Should the St. Louis Rams Consider Tanking?

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Nov 29, 2015; Cincinnati, OH, USA; St. Louis Rams head coach Jeff Fisher looks on from the sidelines in the second half against the Cincinnati Bengals at Paul Brown Stadium. The Bengals won 31-7. Mandatory Credit: Aaron Doster-USA TODAY Sports

It might be time to tank.

It’s a phrase no fan base wants to hear. It’s an admittance of a season’s failure. It means another year of accepting loss after loss. When a team tanks, there’s very little reason for fans to continue watching and attend games.

So what exactly is “tanking”? It’s the idea that an unsuccessful sports team will purposely lose games in order to receive a more desirable draft pick the following year. “Tanking” is extremely common for lowly teams in basketball and football, as the drafts provide at least a few top prospects that can have a positive impact on the franchise’s future.

For example, the Los Angeles Clippers—a basketball franchise with a history of failure—drafted power forward Blake Griffin with the first overall pick in 2009 after “tanking” their previous season by winning only 19 games out of 82. In just a few years, Griffin managed to change the pathetic culture of the Los Angeles Clippers and transform the team into perennial playoff contenders.

But if you’re reading this article, I’m assuming you’re more interested in football than basketball. So let’s take a look at the “tanking” season of the Indianapolis Colts back in 2011. The team lost future Hall of Fame quarterback Peyton Manning for the season due to nerve damage and was forced to rely on the likes of Curtis Painter, Kerry Collins, and Dan Orlovsky as signal callers. Needless to say, the team got clobbered on a week-to-week basis after going 10-6 the year before with Manning under center. The Colts became the worst team in the NFL that season, ending with a record of 2-14.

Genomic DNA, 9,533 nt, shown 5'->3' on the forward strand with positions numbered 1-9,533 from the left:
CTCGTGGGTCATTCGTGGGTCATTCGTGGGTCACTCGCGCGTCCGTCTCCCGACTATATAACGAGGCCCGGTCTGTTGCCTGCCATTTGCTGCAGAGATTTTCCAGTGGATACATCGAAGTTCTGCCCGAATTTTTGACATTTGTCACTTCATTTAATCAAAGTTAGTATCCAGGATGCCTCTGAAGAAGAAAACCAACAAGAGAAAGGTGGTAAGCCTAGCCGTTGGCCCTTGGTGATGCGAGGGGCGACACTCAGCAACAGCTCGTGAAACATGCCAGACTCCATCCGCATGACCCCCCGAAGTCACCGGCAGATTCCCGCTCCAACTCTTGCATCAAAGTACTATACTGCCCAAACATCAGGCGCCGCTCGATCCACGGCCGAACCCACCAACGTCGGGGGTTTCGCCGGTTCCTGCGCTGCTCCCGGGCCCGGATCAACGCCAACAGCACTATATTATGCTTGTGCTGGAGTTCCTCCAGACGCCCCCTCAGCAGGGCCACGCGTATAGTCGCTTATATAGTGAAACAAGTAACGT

Sep 27, 2015; Nashville, TN, USA; Indianapolis Colts quarterback Andrew Luck (12) looks to pass during the second half against the Tennessee Titans at Nissan Stadium. The Colts won 35-33. Mandatory Credit: Christopher Hanewinckel-USA TODAY Sports

Winning only two games in a sixteen game season is depressing. It’s demoralizing. However, there was a slimmer of hope for the Colts franchise and its fan base. That slimmer of hope was Andrew Luck. Andrew Luck, the starting quarterback of the Stanford Cardinal football team from 2009-2011, had all the potential in the world. He had the size, mobility, arm, accuracy, and decision-making skills of the next elite NFL quarterback. So when the Colts ended up “tanking” with a “Suck-for-Luck” mentality, they knew what they were doing. Even fans knew what they were doing.

The next year, Peyton Manning signed with the Denver Broncos. However, the Indianapolis Colts had a new shiny toy in Andrew Luck, who has led the team to three playoff appearances in three years. Although he is currently struggling on the field and with injury, Luck is a prime example of how a team can be benefited by “tanking” a season.

The St. Louis Rams are currently sitting at 4-7 this season after losing four games in a row. It’s Week 12 of the regular season and a much more successful Arizona Cardinals team is looking for their tenth victory of the season at the Edward Jones Dome. It’s unfortunate, but all signs point to the Rams losing this game badly. Although they tend to play well against divisional opponents under Jeff Fisher, the Rams have been playing terrible football as of late. They’ve been absolutely horrendous. It’s more than likely that the Rams’ record is 4-8 by Sunday.

So should the Rams consider tanking? Should the Rams just give up and deem this a lost season or should they continue to fight for more victories in a season that probably won’t lead to the playoffs? In the next few slides, I will provide arguments for both sides and give my own opinion on how the Rams should handle the last five games of the regular season.

Next: Embrace the Tank